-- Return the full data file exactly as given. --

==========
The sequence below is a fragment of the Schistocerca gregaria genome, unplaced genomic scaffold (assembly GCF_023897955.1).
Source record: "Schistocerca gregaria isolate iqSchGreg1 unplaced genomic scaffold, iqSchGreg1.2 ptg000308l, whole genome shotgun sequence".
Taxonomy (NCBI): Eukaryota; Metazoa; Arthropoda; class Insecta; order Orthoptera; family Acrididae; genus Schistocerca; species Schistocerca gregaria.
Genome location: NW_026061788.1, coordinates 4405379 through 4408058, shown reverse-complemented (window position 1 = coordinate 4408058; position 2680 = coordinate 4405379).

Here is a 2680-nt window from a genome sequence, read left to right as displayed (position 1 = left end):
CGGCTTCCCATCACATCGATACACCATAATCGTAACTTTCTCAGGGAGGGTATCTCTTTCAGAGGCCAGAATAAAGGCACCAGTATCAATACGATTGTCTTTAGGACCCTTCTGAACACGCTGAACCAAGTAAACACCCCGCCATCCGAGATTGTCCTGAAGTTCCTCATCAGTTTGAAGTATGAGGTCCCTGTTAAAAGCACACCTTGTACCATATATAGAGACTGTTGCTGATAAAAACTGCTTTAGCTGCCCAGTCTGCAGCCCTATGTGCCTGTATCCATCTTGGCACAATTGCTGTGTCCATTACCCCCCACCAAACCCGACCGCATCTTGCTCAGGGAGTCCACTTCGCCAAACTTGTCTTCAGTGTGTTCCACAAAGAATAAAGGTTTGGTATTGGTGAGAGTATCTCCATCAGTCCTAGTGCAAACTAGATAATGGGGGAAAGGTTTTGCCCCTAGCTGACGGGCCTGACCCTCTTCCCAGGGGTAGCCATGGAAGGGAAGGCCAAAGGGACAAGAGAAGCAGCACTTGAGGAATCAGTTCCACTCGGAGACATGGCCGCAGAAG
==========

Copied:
The sequence below is a fragment of the Schistocerca gregaria genome, unplaced genomic scaffold (assembly GCF_023897955.1).
Source record: "Schistocerca gregaria isolate iqSchGreg1 unplaced genomic scaffold, iqSchGreg1.2 ptg000308l, whole genome shotgun sequence".
Taxonomy (NCBI): Eukaryota; Metazoa; Arthropoda; class Insecta; order Orthoptera; family Acrididae; genus Schistocerca; species Schistocerca gregaria.
Genome location: NW_026061788.1, coordinates 4405379 through 4408058, shown reverse-complemented (window position 1 = coordinate 4408058; position 2680 = coordinate 4405379).

Here is a 2680-nt window from a genome sequence, read left to right as displayed (position 1 = left end):
CGGCTTCCCATCACATCGATACACCATAATCGTAACTTTCTCAGGGAGGGTATCTCTTTCAGAGGCCAGAATAAAGGCACCAGTATCAATACGATTGTCTTTAGGACCCTTCTGAACACGCTGAACCAAGTAAACACCCCGCCATCCGAGATTGTCCTGAAGTTCCTCATCAGTTTGAAGTATGAGGTCCCTGTTAAAAGCACACCTTGTACCATATATAGAGACTGTTGCTGATAAAAACTGCTTTAGCTGCCCAGTCTGCAGCCCTATGTGCCTGTATCCATCTTGGCACAATTGCTGTGTCCATTACCCCCCACCAAACCCGACCGCATCTTGCTCAGGGAGTCCACTTCGCCAAACTTGTCTTCAGTGTGTTCCACAAAGAATAAAGGTTTGGTATTGGTGAGAGTATCTCCATCAGTCCTAGTGCAAACTAGATAATGGGGGAAAGGTTTTGCCCCTAGCTGACGGGCCTGACCCTCTTCCCAGGGGTAGCCATGGAAGGGAAGGCCAAAGGGACAAGAGAAGCAGCACTTGAGGAATCAGTTCCACTCGGAGACATGGCCGCAGAAG